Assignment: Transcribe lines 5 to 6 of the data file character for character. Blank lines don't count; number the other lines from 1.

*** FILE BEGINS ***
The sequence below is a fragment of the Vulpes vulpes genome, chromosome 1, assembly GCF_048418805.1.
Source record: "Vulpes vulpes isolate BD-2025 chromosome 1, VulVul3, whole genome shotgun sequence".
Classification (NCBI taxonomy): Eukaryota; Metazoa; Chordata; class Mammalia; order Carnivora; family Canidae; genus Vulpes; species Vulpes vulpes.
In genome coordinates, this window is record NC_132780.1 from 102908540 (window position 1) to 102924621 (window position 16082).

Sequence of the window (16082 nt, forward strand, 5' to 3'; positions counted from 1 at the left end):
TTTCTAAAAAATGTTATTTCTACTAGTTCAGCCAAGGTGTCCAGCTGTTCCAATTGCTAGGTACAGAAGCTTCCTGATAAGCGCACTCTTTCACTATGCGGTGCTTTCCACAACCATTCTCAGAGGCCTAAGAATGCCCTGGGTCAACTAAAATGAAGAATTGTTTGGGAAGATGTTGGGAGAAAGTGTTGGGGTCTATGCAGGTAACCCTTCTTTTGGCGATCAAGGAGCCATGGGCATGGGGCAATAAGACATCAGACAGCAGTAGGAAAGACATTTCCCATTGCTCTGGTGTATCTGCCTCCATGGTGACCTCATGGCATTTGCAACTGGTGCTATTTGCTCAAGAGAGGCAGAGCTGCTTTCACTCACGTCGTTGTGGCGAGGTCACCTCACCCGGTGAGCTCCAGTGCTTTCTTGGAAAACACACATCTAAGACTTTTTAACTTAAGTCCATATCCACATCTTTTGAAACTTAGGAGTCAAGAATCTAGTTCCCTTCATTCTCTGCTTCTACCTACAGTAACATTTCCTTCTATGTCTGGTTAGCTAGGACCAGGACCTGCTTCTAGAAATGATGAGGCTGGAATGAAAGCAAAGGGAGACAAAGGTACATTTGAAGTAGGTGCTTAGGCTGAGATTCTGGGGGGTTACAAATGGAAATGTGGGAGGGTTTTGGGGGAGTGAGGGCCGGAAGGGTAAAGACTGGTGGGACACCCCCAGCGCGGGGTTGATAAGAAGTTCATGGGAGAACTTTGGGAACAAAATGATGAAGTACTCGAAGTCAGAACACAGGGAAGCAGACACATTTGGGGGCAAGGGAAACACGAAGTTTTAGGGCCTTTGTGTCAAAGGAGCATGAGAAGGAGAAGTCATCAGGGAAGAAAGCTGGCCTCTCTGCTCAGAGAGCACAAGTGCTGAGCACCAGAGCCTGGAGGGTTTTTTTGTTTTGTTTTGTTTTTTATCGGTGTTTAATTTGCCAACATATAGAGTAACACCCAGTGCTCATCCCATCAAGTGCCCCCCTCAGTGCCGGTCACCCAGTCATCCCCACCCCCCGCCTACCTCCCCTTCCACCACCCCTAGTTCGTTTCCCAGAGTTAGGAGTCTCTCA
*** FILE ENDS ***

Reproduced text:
Sequence of the window (16082 nt, forward strand, 5' to 3'; positions counted from 1 at the left end):
TTTCTAAAAAATGTTATTTCTACTAGTTCAGCCAAGGTGTCCAGCTGTTCCAATTGCTAGGTACAGAAGCTTCCTGATAAGCGCACTCTTTCACTATGCGGTGCTTTCCACAACCATTCTCAGAGGCCTAAGAATGCCCTGGGTCAACTAAAATGAAGAATTGTTTGGGAAGATGTTGGGAGAAAGTGTTGGGGTCTATGCAGGTAACCCTTCTTTTGGCGATCAAGGAGCCATGGGCATGGGGCAATAAGACATCAGACAGCAGTAGGAAAGACATTTCCCATTGCTCTGGTGTATCTGCCTCCATGGTGACCTCATGGCATTTGCAACTGGTGCTATTTGCTCAAGAGAGGCAGAGCTGCTTTCACTCACGTCGTTGTGGCGAGGTCACCTCACCCGGTGAGCTCCAGTGCTTTCTTGGAAAACACACATCTAAGACTTTTTAACTTAAGTCCATATCCACATCTTTTGAAACTTAGGAGTCAAGAATCTAGTTCCCTTCATTCTCTGCTTCTACCTACAGTAACATTTCCTTCTATGTCTGGTTAGCTAGGACCAGGACCTGCTTCTAGAAATGATGAGGCTGGAATGAAAGCAAAGGGAGACAAAGGTACATTTGAAGTAGGTGCTTAGGCTGAGATTCTGGGGGGTTACAAATGGAAATGTGGGAGGGTTTTGGGGGAGTGAGGGCCGGAAGGGTAAAGACTGGTGGGACACCCCCAGCGCGGGGTTGATAAGAAGTTCATGGGAGAACTTTGGGAACAAAATGATGAAGTACTCGAAGTCAGAACACAGGGAAGCAGACACATTTGGGGGCAAGGGAAACACGAAGTTTTAGGGCCTTTGTGTCAAAGGAGCATGAGAAGGAGAAGTCATCAGGGAAGAAAGCTGGCCTCTCTGCTCAGAGAGCACAAGTGCTGAGCACCAGAGCCTGGAGGGTTTTTTTGTTTTGTTTTGTTTTTTATCGGTGTTTAATTTGCCAACATATAGAGTAACACCCAGTGCTCATCCCATCAAGTGCCCCCCTCAGTGCCGGTCACCCAGTCATCCCCACCCCCCGCCTACCTCCCCTTCCACCACCCCTAGTTCGTTTCCCAGAGTTAGGAGTCTCTCA